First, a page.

Time moves on

Time does move on, but I still think about Kai constantly.  People always say that things will get better.  Certainly, I am not crying every minute of every day, but the pain in our hearts is still there.  Things aren’t better, we just are forced to think about other things.  I guess I just don’t like the saying “things will get better.”  Better would be my dog back in our lives for another 8 years with his health.

Kai seemed to be the heart of the pack.  Anna, our Siberian Husky and Elli, our female German Shepherd just seem so much more subdued.  The house is quieter.  Our ever alert boy is no longer here to get the masses riled up to protect our house from squirrels, dogs and bunnies.  He is no longer grabbing a toy to play with and bringing in the other dogs for a bit of a chase and tug of war.  It is strange that our cat, Jester, is the loudest animal in the house now.

We have had a few beautiful days with temperatures in the 60s.  The snowy icy mess outside is disappearing.  Spring will be here soon and while I am relieved, there is a sadness to it all as Kai loved to be outside sitting in the sun.  Each day I am outside walking with Elli or Anna I think to myself, “Kai would love today.”

The picture above is of Kai in April 2002 when he joined our family.  He was learning to use the stairs for the first time and needed to be coaxed a bit.

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1 Comment (+add yours?)

  1. Tim
    Feb 21, 2011 @ 04:17:15

    Beautiful and well-worded.

    With any loss of a loved family member, especially one you chose to have in your life, “it gets better,” is another person’s failed attempt to try to help you feel better or believe you will be the same some day as you were before the loss. It is more accurate to say, “Life goes forward.” It’s not as comforting and is of little solace to hear, frankly. I guess my experience with loss (and this is so different for everyone) is that you learn to take steps forward, day-by-day carrying the memory of a lost loved one with you. When you can function well and move forward, while maintaining the memory of a loved one, it’s confused with “it gets better” because others see you functioning normally and they want to believe you’re over it. You never get over it. The greatest homage you can give to that loss is to always remember that living love you were able to have that for as long as you did — that you are a changed person for the experience and your walk forward is now different because of it.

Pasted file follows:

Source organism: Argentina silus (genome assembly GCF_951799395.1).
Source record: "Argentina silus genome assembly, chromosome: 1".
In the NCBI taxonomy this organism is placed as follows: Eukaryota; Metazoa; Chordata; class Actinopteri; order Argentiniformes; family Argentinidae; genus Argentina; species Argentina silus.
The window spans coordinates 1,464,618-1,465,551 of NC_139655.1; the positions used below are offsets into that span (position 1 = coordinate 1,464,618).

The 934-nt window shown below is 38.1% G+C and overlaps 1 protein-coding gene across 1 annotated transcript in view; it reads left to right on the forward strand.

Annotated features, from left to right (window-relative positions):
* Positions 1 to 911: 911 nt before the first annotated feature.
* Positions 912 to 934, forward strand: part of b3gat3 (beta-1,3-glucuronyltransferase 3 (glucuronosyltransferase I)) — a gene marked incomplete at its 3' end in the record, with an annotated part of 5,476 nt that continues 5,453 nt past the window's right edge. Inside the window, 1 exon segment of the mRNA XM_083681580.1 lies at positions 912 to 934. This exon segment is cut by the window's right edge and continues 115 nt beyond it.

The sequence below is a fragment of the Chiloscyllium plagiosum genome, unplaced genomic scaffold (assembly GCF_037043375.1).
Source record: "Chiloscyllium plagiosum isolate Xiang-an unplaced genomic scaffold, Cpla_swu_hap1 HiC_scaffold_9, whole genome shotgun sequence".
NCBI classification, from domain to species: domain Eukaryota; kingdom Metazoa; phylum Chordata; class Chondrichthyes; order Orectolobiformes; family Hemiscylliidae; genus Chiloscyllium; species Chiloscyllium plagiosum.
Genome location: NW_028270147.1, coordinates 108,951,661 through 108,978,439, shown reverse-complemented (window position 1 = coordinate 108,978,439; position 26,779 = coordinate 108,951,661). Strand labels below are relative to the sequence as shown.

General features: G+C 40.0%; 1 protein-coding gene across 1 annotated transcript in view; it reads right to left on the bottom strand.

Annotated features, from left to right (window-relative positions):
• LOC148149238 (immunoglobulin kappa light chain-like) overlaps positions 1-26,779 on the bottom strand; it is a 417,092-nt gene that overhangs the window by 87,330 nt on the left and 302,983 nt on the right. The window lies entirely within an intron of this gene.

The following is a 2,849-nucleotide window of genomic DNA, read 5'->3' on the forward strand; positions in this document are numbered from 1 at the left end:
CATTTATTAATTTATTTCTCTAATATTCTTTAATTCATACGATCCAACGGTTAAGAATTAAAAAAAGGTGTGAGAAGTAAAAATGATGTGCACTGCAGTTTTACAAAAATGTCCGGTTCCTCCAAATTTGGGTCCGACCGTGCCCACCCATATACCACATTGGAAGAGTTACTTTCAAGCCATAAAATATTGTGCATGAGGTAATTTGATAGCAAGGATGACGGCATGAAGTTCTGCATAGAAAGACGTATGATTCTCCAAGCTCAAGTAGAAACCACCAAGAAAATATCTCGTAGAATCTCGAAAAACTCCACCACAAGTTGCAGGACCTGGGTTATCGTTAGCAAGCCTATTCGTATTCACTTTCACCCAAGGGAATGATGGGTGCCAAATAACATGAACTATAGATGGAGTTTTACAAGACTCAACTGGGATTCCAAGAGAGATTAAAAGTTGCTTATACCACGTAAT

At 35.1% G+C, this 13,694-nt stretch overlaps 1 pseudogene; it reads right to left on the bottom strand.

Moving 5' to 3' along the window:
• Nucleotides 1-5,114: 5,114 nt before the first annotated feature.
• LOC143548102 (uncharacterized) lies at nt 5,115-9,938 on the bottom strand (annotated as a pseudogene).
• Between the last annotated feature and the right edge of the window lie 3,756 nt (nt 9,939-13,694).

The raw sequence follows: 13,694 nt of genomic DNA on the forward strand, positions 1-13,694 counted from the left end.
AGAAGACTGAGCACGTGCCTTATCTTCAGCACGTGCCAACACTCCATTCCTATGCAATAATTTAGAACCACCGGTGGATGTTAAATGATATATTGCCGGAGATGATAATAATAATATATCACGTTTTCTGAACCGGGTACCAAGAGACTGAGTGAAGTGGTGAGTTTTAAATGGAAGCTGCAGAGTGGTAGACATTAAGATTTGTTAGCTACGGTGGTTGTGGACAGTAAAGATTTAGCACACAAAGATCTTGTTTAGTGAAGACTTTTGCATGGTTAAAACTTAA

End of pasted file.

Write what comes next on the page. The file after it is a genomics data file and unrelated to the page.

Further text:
Sadness and melancholy are normal, complex and very much a part of how we express ourselves at various points in time. My heart is heavy to read your sadness and reflection and at the same time a reminder of the temporariness of this life and all we have in it. We are stewards of molecules that shape our perception of this life and so often the choices we make in our interactions as we go forward in life.

    I think about Kai too and the visit Natalie had with him. What an amazing animal he was.

    big hugs from Elmo-town.

    Reply

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